Ruth is a so called “outsider,” a Moabite widowed woman, a Gentile, someone seen as outside the Israelite fold and yet she expresses a profound and important voice for the people of God. She enlarges the conversation, expands the possibilities of those who can and should be included in the realm of God’s people. The hospitality that is shown through Ruth and through Naomi and eventually through Boaz through presence, kindness and generosity eventually has profound implications for the salvation story of God. As we see in the later part of the passage, Ruth and Boaz’s son becomes the grandfather of King David, which means he is in the family tree of Jesus himself! God’s advancing story.
The Episcopal Church has been willing to take the risk of showing hospitality to strangers in whom we have elected as Presiding Bishops in recent years. Nine years ago Katharine Jefferts-Schori was the first woman elected as PB. And just last Sunday Michael Curry, the first African American was installed as Presiding Bishop. We as a church have made room in our hearts for those who formerly had not been known to us in those leadership roles. God’s advancing story.
While hospitality can take many forms, in lodging, in conversation, in lemonade, the hospitality shown in Ruth, Naomi and Boaz is the kind that makes room in one’s heart for the stranger. I wonder what this means for us, what unseen implications exist when we express hospitality to others? The book of Hebrews reminds us, “Do not neglect to show hospitality to strangers for by doing that some have entertained angels without knowing it.”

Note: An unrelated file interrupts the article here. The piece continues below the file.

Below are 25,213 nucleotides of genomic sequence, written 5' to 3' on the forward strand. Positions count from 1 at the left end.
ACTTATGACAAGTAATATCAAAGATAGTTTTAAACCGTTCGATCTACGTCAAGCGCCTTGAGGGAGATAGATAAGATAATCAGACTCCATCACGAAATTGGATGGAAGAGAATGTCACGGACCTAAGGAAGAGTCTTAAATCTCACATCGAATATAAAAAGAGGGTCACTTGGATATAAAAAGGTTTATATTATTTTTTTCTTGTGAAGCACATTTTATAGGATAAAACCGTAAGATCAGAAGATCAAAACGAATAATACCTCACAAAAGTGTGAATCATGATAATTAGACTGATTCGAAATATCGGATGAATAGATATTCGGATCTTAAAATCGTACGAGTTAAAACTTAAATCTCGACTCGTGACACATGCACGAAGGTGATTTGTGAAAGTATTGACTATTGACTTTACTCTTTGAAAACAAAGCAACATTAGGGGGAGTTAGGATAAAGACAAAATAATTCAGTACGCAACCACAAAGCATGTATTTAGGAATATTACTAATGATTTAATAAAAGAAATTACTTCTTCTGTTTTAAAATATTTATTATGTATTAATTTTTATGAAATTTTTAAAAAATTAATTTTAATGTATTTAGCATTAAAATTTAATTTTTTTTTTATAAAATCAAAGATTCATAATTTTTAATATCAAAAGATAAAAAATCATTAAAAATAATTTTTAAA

God’s hospitality is generously offered to us every day, in every corner of our lives, including the earthy ones. God’s presence is there for the receiving. Contrary to what a recent newspaper flier implied, that God only moves in the realm of one political party, the truth about God is that there is always room for everyone in God’s heart, always possibilities for God to work through each of us. What would it look like for us to reflect God’s hospitality? How is God’s story advancing in your own life?
Hospitality has an amazing way of enlarging our world. It enlarged Naomi and Ruth’s world, and it enlarged the Owen/Bowen world on our bike trip that day.
In what ways might we allow the hospitality of others to enlarge our lives here at Trinity? How might it connect us to new people and restore our bodies and souls to new life? And conversely, how might we be that presence of hospitality to others, enlarging their world, restoring those without hope to new life in Christ?